That seems to be the issue for an upcoming legal charges against David Plunkett in New York. During a fight in 2006, prosecutors argued that Plunkett had intentionally put a police officer at risk of contracting the life-threatening AIDS because he is HIV+.
New York’s State’s Court of Appeals, may soon be clarified whether someone’s potentially virus-infested saliva can be considered a “dangerous instrument” under the law. This will be very interesting court decision because the medical field knows that saliva is not known to transmit HIV to another person, unless the saliva also contains the infected person’s blood.
If the court rules that saliva is a “substance” that someone can use to seriously injure or kill another person, then Plunkett’s attorney – as well as a national organization dedicated to protecting the rights of people living with HIV – fears what this might mean for anyone else across the state who suffers from a transmittable disease. “This is a very slippery slope to go down,” said Plunkett’s Ilion-based attorney, Audrey Baron Dunning. If not, then his charges can be lowered to assault.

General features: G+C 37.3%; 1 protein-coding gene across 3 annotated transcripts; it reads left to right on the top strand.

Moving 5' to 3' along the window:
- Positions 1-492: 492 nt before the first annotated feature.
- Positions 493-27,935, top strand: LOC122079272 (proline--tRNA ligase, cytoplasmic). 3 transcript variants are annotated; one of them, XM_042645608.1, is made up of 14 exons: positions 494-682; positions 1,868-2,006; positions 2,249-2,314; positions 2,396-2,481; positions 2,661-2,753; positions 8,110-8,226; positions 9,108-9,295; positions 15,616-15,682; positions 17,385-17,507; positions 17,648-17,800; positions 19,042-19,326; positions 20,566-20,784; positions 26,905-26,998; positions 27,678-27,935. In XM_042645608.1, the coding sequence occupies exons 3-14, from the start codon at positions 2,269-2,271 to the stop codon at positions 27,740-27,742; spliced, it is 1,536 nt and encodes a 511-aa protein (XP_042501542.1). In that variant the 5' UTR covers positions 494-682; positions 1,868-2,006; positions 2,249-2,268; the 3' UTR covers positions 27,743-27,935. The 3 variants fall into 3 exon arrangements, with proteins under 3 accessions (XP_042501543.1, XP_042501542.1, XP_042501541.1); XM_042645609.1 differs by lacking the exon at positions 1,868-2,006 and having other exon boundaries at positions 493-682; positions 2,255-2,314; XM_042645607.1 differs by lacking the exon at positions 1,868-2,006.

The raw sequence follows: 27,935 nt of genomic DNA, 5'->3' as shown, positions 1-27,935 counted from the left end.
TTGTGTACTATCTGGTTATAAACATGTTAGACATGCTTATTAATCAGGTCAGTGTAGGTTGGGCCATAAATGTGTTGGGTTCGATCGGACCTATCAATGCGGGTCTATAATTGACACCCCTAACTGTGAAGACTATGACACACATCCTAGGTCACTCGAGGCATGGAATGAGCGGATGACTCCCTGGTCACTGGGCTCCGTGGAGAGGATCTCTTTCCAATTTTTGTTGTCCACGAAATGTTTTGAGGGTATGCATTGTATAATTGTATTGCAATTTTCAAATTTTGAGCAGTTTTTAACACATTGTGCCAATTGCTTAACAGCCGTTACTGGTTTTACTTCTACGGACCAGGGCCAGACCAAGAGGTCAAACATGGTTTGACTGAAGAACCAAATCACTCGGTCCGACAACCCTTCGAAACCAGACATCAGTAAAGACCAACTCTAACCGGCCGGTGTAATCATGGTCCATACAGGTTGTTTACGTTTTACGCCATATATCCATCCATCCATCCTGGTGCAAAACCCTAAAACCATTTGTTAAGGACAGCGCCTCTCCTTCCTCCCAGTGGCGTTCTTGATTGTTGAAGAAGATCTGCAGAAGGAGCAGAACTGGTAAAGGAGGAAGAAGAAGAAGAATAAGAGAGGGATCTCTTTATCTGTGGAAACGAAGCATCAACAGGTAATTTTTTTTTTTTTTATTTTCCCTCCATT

“Our understanding of HIV has advanced enough that we understand how it can and can’t be transmitted, and that should be the baseline of the justice system on this. If it cannot be transmitted, then there shouldn’t be a prosecution based on its possible transmission,” said Scott Schoettes, HIV Project director at Lambda Legal in Chicago.
Its seems, education is again key to bring back to this Country since people are forgetting the basics about HIV transmission. We don’t want to go back to the 80’s where there was an HIV panic. We’ll be watching this case closely.